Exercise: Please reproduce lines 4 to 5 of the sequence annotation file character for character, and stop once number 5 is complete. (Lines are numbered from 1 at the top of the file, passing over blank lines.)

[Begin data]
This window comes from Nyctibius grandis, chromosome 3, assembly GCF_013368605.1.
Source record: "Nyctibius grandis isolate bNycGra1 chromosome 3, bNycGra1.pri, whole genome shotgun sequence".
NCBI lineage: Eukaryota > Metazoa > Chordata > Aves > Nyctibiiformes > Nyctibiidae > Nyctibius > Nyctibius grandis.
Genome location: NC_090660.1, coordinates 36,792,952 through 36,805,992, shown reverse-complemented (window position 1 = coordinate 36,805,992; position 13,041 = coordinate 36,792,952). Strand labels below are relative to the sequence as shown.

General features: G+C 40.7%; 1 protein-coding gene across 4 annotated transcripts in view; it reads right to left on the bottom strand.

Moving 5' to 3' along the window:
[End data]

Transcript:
Genome location: NC_090660.1, coordinates 36,792,952 through 36,805,992, shown reverse-complemented (window position 1 = coordinate 36,805,992; position 13,041 = coordinate 36,792,952). Strand labels below are relative to the sequence as shown.

General features: G+C 40.7%; 1 protein-coding gene across 4 annotated transcripts in view; it reads right to left on the bottom strand.